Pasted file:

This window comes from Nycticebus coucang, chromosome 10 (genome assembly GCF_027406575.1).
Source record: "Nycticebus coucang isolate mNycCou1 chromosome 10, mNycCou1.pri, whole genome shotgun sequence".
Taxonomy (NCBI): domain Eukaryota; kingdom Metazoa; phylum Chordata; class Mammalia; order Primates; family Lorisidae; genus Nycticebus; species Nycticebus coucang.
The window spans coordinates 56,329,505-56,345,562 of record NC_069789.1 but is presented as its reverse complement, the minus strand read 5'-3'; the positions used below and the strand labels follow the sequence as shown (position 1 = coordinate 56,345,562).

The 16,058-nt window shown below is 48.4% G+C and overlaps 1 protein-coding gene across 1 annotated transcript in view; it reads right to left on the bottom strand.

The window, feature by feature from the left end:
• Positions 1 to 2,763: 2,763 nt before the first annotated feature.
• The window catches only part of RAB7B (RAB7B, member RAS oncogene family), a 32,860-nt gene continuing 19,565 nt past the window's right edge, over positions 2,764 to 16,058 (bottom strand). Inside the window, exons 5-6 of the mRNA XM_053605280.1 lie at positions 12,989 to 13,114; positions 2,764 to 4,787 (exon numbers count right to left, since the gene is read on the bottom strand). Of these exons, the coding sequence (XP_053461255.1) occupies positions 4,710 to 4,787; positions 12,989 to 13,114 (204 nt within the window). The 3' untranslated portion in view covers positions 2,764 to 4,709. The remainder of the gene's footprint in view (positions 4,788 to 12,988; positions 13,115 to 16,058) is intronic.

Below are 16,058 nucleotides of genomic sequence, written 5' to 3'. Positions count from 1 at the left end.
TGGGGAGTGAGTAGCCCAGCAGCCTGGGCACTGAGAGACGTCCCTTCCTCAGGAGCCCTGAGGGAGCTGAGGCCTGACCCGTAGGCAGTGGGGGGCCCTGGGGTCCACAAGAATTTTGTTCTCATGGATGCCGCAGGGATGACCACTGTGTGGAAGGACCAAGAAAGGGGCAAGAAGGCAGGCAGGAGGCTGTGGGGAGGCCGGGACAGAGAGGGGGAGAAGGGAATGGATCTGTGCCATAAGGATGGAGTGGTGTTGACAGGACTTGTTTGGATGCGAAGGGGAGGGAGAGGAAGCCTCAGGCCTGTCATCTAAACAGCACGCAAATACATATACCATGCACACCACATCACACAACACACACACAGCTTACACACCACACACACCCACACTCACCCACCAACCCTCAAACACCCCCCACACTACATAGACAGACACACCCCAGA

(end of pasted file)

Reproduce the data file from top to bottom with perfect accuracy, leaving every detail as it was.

This window comes from Nycticebus coucang, chromosome 10 (genome assembly GCF_027406575.1).
Source record: "Nycticebus coucang isolate mNycCou1 chromosome 10, mNycCou1.pri, whole genome shotgun sequence".
Taxonomy (NCBI): domain Eukaryota; kingdom Metazoa; phylum Chordata; class Mammalia; order Primates; family Lorisidae; genus Nycticebus; species Nycticebus coucang.
The window spans coordinates 56,329,505-56,345,562 of record NC_069789.1 but is presented as its reverse complement, the minus strand read 5'-3'; the positions used below and the strand labels follow the sequence as shown (position 1 = coordinate 56,345,562).

The 16,058-nt window shown below is 48.4% G+C and overlaps 1 protein-coding gene across 1 annotated transcript in view; it reads right to left on the bottom strand.

The window, feature by feature from the left end:
• Positions 1 to 2,763: 2,763 nt before the first annotated feature.
• The window catches only part of RAB7B (RAB7B, member RAS oncogene family), a 32,860-nt gene continuing 19,565 nt past the window's right edge, over positions 2,764 to 16,058 (bottom strand). Inside the window, exons 5-6 of the mRNA XM_053605280.1 lie at positions 12,989 to 13,114; positions 2,764 to 4,787 (exon numbers count right to left, since the gene is read on the bottom strand). Of these exons, the coding sequence (XP_053461255.1) occupies positions 4,710 to 4,787; positions 12,989 to 13,114 (204 nt within the window). The 3' untranslated portion in view covers positions 2,764 to 4,709. The remainder of the gene's footprint in view (positions 4,788 to 12,988; positions 13,115 to 16,058) is intronic.

Below are 16,058 nucleotides of genomic sequence, written 5' to 3'. Positions count from 1 at the left end.
TGGGGAGTGAGTAGCCCAGCAGCCTGGGCACTGAGAGACGTCCCTTCCTCAGGAGCCCTGAGGGAGCTGAGGCCTGACCCGTAGGCAGTGGGGGGCCCTGGGGTCCACAAGAATTTTGTTCTCATGGATGCCGCAGGGATGACCACTGTGTGGAAGGACCAAGAAAGGGGCAAGAAGGCAGGCAGGAGGCTGTGGGGAGGCCGGGACAGAGAGGGGGAGAAGGGAATGGATCTGTGCCATAAGGATGGAGTGGTGTTGACAGGACTTGTTTGGATGCGAAGGGGAGGGAGAGGAAGCCTCAGGCCTGTCATCTAAACAGCACGCAAATACATATACCATGCACACCACATCACACAACACACACACAGCTTACACACCACACACACCCACACTCACCCACCAACCCTCAAACACCCCCCACACTACATAGACAGACACACCCCAGA